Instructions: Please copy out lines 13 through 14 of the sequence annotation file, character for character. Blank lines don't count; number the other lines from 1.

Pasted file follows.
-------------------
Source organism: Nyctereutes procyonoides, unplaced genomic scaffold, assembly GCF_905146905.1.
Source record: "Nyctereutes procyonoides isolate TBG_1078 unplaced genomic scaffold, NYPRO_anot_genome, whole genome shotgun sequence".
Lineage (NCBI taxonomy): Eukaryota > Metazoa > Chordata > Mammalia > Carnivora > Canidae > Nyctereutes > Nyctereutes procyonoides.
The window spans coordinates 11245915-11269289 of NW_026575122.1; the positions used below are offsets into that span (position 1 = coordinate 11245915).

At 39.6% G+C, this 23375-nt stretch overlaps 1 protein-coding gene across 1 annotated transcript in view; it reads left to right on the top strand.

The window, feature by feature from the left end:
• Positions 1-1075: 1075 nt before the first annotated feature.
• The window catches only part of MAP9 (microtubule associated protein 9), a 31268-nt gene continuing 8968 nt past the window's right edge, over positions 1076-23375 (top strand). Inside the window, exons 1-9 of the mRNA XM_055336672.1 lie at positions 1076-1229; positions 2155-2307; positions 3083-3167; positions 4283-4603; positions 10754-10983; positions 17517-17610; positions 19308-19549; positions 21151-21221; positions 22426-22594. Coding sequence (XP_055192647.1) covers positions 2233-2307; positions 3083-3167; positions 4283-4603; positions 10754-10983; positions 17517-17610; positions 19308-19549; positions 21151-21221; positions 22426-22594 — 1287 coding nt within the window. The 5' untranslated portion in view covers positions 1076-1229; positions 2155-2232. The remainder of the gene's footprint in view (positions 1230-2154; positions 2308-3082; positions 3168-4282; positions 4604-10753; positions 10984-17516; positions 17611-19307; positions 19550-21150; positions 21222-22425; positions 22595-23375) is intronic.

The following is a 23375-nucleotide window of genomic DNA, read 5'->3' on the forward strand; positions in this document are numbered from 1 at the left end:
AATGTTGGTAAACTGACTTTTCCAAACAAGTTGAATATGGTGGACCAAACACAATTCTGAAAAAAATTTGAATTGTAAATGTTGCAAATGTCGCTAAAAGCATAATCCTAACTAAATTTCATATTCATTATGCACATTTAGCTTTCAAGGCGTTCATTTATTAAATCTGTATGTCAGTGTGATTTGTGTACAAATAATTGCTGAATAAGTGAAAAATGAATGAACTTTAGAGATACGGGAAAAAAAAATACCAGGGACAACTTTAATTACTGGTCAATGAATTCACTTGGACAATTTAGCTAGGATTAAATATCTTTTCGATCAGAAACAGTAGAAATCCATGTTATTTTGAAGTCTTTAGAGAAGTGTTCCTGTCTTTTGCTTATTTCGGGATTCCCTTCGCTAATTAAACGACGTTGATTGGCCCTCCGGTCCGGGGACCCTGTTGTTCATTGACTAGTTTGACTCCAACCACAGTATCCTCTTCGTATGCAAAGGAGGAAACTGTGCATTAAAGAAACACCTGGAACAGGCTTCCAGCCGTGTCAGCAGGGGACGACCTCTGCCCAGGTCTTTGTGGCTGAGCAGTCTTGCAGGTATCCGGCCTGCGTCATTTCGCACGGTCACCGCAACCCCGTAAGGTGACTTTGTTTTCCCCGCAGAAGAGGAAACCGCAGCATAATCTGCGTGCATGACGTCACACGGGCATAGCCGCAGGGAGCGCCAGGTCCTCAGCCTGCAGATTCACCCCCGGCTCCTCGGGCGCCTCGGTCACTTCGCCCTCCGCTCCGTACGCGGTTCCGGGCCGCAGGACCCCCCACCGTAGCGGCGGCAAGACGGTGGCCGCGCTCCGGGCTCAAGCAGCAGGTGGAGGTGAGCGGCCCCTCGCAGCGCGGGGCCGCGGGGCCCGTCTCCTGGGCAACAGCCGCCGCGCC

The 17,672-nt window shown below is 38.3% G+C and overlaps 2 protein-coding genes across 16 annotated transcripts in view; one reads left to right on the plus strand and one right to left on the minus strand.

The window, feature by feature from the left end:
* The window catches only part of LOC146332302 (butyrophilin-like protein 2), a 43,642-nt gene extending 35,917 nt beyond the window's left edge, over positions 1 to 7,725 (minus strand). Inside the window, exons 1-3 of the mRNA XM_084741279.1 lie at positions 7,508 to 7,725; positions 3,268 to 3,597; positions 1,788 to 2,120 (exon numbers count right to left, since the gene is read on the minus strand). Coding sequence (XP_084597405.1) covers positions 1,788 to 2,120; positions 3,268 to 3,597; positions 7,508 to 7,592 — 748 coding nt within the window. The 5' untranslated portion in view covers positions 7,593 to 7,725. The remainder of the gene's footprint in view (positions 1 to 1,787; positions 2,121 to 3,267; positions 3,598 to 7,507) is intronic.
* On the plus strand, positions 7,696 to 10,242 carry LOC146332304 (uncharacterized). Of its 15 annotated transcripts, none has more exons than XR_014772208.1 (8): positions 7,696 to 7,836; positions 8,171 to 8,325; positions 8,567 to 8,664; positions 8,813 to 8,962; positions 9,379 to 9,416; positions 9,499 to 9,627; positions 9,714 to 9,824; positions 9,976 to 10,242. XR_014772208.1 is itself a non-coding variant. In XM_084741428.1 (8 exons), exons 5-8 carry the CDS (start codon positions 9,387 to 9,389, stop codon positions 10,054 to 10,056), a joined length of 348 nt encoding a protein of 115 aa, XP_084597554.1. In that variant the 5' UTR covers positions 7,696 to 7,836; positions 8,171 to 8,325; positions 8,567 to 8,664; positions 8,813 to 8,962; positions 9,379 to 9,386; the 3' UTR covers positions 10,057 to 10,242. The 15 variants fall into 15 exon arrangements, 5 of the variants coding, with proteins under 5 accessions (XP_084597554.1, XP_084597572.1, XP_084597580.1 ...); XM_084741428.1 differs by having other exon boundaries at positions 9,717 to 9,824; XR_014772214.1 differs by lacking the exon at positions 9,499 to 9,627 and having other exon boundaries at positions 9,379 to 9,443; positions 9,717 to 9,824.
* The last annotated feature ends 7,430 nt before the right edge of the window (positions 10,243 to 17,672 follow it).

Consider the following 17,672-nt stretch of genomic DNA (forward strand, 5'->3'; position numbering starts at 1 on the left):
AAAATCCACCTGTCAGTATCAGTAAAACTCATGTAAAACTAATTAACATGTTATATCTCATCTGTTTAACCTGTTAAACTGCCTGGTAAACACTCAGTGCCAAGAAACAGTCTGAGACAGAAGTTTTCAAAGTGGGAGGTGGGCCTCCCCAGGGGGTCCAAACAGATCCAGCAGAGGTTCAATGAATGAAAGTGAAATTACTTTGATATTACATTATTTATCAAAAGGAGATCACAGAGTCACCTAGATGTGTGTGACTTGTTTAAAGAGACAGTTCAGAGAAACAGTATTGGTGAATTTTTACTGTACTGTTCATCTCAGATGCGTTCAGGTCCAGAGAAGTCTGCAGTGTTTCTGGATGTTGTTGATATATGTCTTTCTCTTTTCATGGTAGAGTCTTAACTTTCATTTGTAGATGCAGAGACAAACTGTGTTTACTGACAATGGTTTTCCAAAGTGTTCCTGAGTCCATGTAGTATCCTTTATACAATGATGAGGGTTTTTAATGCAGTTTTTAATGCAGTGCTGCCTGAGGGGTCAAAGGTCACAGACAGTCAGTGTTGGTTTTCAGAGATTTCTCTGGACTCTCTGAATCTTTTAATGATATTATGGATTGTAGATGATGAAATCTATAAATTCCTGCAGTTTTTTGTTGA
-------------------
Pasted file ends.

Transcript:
* The window catches only part of LOC146332302 (butyrophilin-like protein 2), a 43,642-nt gene extending 35,917 nt beyond the window's left edge, over positions 1 to 7,725 (minus strand). Inside the window, exons 1-3 of the mRNA XM_084741279.1 lie at positions 7,508 to 7,725; positions 3,268 to 3,597; positions 1,788 to 2,120 (exon numbers count right to left, since the gene is read on the minus strand). Coding sequence (XP_084597405.1) covers positions 1,788 to 2,120; positions 3,268 to 3,597; positions 7,508 to 7,592 — 748 coding nt within the window. The 5' untranslated portion in view covers positions 7,593 to 7,725. The remainder of the gene's footprint in view (positions 1 to 1,787; positions 2,121 to 3,267; positions 3,598 to 7,507) is intronic.
* On the plus strand, positions 7,696 to 10,242 carry LOC146332304 (uncharacterized). Of its 15 annotated transcripts, none has more exons than XR_014772208.1 (8): positions 7,696 to 7,836; positions 8,171 to 8,325; positions 8,567 to 8,664; positions 8,813 to 8,962; positions 9,379 to 9,416; positions 9,499 to 9,627; positions 9,714 to 9,824; positions 9,976 to 10,242. XR_014772208.1 is itself a non-coding variant. In XM_084741428.1 (8 exons), exons 5-8 carry the CDS (start codon positions 9,387 to 9,389, stop codon positions 10,054 to 10,056), a joined length of 348 nt encoding a protein of 115 aa, XP_084597554.1. In that variant the 5' UTR covers positions 7,696 to 7,836; positions 8,171 to 8,325; positions 8,567 to 8,664; positions 8,813 to 8,962; positions 9,379 to 9,386; the 3' UTR covers positions 10,057 to 10,242. The 15 variants fall into 15 exon arrangements, 5 of the variants coding, with proteins under 5 accessions (XP_084597554.1, XP_084597572.1, XP_084597580.1 ...); XM_084741428.1 differs by having other exon boundaries at positions 9,717 to 9,824; XR_014772214.1 differs by lacking the exon at positions 9,499 to 9,627 and having other exon boundaries at positions 9,379 to 9,443; positions 9,717 to 9,824.